How is this similar to something else that I've experienced? How can I use this to help someone else? How does this event relate to the rest of my life? How is this typical in my life? Was this a good or a bad thing for me? How did this experience foretell things that would happen later?
Was my experience the same as someone else's or different? What skills did I learn? How can I apply what I learned to my life? How can I apply this experience to my studies?
How can this help me in my career? What about this experience challenged me socially? In what way did this expand my understanding of my own culture?
How was this emotionally important? How did this experience relate to my understanding of theology, God or religion? What questions did this experience make me have? How has this changed the way I think? How has this made me realize someone else was right? How was this unexpected? Or how did this fulfill my expectations?
Would I want to repeat this experience? Would this experience be the same if I did it again? How did this affect me and why? Why did I have the reaction I did to this? Example: "I picked the questions: What did I notice? What does this event mean to me? How did this place shape my life? Answer the Questions You Selected Read your questions, then answer them.
This doesn't have to be in formal essay form or in perfect sentences. You just want to get as many ideas down as possible. Example What did I notice? Couples walked hand in hand. Parents played in the sand with their children. I saw the holes in the sand where I knew sand crabs were scrambling to hide. I noticed the cool wind on my face and the homes right up against the sand. I'm usually too busy helping her or spending time with relatives.
This trip, however, a friend of mine named Rhonda, who is also a caregiver to her mother, told me to go to visit the beach for her.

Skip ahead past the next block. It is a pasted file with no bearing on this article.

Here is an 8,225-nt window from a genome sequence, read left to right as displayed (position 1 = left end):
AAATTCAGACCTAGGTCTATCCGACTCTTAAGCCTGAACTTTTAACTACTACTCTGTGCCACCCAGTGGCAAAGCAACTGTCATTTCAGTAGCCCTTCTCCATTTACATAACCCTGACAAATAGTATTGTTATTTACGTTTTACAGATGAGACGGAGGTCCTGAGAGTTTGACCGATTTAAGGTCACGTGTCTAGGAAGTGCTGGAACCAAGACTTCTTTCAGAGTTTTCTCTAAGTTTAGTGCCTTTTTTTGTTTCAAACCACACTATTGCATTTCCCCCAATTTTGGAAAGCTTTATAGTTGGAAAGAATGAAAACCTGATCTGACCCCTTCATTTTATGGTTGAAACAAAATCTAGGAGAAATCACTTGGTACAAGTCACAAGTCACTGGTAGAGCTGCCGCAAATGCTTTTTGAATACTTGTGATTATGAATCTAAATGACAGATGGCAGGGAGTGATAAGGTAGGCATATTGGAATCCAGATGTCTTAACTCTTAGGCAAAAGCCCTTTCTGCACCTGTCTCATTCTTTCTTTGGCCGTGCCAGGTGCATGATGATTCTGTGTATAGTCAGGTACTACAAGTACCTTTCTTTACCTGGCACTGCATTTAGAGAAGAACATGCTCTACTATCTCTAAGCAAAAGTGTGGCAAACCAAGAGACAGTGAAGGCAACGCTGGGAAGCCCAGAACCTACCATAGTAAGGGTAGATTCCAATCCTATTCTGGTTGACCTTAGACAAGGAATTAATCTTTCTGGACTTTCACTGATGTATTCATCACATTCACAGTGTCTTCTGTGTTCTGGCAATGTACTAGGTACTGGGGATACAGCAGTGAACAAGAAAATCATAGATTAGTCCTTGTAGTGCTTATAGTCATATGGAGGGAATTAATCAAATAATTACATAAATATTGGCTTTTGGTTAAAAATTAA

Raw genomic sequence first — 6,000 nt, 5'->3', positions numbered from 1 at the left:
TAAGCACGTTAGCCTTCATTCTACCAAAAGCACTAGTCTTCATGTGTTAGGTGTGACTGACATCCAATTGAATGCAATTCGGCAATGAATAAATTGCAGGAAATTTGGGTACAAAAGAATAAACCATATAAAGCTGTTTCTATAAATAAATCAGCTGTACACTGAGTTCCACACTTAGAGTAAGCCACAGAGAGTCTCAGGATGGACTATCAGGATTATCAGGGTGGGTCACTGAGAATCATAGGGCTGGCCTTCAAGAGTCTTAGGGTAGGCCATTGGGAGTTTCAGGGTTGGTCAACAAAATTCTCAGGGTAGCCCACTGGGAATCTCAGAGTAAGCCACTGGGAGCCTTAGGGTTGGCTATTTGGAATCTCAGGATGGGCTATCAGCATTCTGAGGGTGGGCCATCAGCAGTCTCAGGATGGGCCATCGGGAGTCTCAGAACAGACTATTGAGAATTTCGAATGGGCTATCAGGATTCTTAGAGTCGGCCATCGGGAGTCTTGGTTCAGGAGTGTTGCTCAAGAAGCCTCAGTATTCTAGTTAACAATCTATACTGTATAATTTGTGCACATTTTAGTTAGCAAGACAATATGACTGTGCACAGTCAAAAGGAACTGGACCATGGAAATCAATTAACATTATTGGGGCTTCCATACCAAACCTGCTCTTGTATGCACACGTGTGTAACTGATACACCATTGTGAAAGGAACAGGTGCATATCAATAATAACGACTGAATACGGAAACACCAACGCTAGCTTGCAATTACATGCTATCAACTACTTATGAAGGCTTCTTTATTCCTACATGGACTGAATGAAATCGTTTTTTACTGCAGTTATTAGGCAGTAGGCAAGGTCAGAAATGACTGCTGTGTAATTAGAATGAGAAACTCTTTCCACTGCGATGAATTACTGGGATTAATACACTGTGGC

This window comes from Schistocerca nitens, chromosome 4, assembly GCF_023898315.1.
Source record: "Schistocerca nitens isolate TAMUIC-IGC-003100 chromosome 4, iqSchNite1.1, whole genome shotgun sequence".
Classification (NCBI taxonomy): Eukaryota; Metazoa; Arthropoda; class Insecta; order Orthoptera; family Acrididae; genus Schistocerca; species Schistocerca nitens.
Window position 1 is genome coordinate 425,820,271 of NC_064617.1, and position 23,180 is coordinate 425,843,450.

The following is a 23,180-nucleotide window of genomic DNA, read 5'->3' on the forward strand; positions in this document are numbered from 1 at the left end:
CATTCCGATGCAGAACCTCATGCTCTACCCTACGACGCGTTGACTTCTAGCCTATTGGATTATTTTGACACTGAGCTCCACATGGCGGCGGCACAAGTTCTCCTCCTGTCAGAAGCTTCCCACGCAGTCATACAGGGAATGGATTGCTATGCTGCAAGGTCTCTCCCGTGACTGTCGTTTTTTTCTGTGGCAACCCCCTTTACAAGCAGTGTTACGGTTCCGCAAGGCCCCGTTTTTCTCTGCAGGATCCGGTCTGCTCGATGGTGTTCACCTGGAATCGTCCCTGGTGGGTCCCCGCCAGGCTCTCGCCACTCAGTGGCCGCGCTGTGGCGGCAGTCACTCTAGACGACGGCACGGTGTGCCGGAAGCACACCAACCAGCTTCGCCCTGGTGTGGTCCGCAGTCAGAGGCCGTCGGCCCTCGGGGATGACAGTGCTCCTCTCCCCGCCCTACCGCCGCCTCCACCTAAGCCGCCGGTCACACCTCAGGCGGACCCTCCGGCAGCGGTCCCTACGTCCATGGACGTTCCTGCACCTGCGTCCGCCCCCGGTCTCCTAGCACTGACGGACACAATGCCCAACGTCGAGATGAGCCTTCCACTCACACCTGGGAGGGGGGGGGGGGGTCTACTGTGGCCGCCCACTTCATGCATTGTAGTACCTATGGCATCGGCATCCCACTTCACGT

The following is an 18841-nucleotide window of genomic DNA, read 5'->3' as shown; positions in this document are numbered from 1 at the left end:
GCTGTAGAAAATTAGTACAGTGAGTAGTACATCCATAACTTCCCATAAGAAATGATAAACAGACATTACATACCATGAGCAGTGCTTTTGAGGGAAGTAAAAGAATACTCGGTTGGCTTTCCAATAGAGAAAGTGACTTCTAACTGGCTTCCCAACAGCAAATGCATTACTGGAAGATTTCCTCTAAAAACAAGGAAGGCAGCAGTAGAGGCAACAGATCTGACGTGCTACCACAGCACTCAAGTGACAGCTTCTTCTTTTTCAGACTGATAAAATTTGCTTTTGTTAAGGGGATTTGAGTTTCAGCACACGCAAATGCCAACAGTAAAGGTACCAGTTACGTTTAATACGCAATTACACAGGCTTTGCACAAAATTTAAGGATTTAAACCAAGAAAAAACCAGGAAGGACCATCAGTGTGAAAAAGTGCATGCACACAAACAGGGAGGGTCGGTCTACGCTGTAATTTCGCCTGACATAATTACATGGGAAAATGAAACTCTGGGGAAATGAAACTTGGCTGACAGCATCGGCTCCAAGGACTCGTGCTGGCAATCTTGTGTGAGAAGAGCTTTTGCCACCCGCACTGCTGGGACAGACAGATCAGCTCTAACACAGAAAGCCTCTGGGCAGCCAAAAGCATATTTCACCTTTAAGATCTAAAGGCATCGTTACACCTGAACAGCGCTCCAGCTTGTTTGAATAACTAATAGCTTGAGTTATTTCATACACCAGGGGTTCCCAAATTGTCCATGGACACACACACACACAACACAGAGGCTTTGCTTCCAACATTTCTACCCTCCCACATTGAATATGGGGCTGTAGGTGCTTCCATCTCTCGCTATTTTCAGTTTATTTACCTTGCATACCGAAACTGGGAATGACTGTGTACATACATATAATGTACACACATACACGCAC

As a native Texan, Rhonda has only gotten to visit the beaches in California a few times. So today, I w ent to the beach for Rhonda. I smelled the beach air and walked along all by myself and took an hour to not think about responsibilities to others. Then I wrote "For Rhonda" in the sand and took a picture of it. When I went through the struggles of growing up, I remember feeling soothed by the waves.
They always seemed to keep on going. That reminded me to not give up. To know that there is always something to look forward to ahead. Choosing a Topic and Subject A topic or subject is usually assigned for an academic or educational reflection paper. Students are tasked to write about their personal experience with the subject manner. Sometimes the topic or subject is a little looser. You can choose what you want to write about. Spend plenty of time choosing your topic and then studying this subject to identify your main theme.
The theme you choose is the building block for the rest of your reflective essay. Brainstorming and Outline Note taking is an essential part of writing an effective reflection paper. It helps you get your thoughts in order and makes writing far more efficient. Start by writing a few sentences that are relevant to your main theme.
Use these as a sort of summary of the rest of your notes. From there, jot down ideas and thoughts that relate to this theme. Structured Class Discussions - Structured reflection sessions can be facilitated during regular class time if all students are involved in service. It is helpful for students to hear stories of success from one another. They can also offer advice and collaborate to identify solutions to problems encountered at the service site.
List phrases that describe your actions at the service site. List phrases that describe your thoughts at the service site. What contradictions did you sense at the service site? What connections can you make between your service and the course content? Nadinne Cruz, Stanford University Truth is Stranger than Fiction - This is an exercise that is best used toward the middle or end of the student's experience.